Recognizing mistakes and figuring out ways of correcting them are crucial skills not just in math but in all subjects. When kids notice the teacher make a mistake, they usually find it very funny. Our lesson last week was all about us making mistakes and the students correcting them.

Finding the mistakes was generally the easy part, but correcting them was not always straightforward. The kids were given “equations” made out of sticks, like this one:

As you can see, this is a false equation, as the two sides are not equal. It used to be correct, but someone came along and moved one stick. The challenge for the kids was to move the stick back to make the equation true again.

What I like about these problems is that for little kids they are not formulaic and require a number of different skills. A kid can be very good at arithmetic and have a lot of trouble with these types of problems. At the same time, there are kids that just look at the problems and very quickly see the fix.

Most of the kids in our classes found the problems challenging but fun. There was much amusement when the kids would find the mistakes or move the sticks in funny ways. There was also quite a bit of frustration when the answers were doing a good job of hiding. However, we would try to give the kids hints before they got too burnt out on a problem.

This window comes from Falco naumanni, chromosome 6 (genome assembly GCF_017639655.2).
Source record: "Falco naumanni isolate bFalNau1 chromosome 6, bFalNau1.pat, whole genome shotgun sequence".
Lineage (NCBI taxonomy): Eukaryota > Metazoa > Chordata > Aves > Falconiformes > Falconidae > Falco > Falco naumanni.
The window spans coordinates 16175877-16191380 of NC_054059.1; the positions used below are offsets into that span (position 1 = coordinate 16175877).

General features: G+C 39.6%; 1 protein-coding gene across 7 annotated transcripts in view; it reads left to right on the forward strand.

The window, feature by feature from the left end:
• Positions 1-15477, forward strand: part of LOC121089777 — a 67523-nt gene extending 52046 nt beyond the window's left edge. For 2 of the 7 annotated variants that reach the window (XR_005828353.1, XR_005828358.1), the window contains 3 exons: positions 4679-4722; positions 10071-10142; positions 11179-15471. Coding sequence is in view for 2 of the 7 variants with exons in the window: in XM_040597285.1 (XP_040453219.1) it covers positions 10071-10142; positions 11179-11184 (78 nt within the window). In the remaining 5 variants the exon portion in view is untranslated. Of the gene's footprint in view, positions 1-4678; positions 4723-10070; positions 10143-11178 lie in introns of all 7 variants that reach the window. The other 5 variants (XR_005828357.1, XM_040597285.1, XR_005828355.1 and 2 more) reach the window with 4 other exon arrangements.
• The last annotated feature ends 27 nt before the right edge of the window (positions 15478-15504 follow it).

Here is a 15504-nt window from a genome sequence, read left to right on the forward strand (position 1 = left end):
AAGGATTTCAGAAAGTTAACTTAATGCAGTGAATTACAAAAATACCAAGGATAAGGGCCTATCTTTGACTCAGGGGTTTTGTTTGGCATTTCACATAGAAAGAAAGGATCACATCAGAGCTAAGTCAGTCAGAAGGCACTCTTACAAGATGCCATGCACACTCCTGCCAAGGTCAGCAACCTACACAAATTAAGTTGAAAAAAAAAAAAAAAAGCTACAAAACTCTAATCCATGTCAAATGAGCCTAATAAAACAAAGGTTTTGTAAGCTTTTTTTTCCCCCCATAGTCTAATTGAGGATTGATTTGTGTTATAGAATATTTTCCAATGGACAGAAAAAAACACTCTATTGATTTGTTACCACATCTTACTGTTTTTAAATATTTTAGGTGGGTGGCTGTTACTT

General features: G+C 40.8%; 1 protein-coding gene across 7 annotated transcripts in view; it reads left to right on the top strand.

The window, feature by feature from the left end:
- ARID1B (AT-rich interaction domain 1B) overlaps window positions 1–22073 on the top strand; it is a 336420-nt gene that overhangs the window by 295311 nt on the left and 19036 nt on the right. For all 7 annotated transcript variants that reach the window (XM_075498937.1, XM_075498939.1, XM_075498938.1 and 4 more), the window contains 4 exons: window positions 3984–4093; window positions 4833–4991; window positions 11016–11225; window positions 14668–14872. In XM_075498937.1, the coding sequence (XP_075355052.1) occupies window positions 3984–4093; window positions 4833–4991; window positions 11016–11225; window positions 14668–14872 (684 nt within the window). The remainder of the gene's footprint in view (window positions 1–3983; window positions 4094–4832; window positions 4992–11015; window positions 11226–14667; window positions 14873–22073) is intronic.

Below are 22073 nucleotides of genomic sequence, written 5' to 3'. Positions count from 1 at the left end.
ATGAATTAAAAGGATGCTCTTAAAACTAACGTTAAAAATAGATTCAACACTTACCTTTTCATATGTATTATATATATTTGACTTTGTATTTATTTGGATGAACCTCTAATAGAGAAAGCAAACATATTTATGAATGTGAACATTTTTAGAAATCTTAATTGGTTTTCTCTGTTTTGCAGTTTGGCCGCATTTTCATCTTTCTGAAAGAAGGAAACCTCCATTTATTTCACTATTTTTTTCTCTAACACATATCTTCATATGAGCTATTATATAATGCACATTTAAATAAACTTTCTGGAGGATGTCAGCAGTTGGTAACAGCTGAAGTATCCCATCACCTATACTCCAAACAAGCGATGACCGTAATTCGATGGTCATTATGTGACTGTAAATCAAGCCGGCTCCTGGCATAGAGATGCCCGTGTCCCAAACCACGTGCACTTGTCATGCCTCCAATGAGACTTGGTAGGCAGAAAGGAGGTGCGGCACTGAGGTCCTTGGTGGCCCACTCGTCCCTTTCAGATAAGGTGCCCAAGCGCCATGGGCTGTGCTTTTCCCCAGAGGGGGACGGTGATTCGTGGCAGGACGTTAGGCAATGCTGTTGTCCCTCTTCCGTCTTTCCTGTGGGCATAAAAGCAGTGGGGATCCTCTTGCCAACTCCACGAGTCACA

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## About aofradkin

I enjoy thinking about presenting mathematical concepts to young children in exciting and engaging ways.

A similar puzzle was given to me with great enthusiasm by my 7 year old today:

9+1+9+1+9 simplifies to 29. How can you modify so it adds up to 20?

This was described verbally and he wouldn’t/couldn’t give me any clues about what I was allowed to change, so we got to talk about matchsticks-style problems, changing the operations, deleting some symbols, correcting a digit (like fixing a typo), etc.

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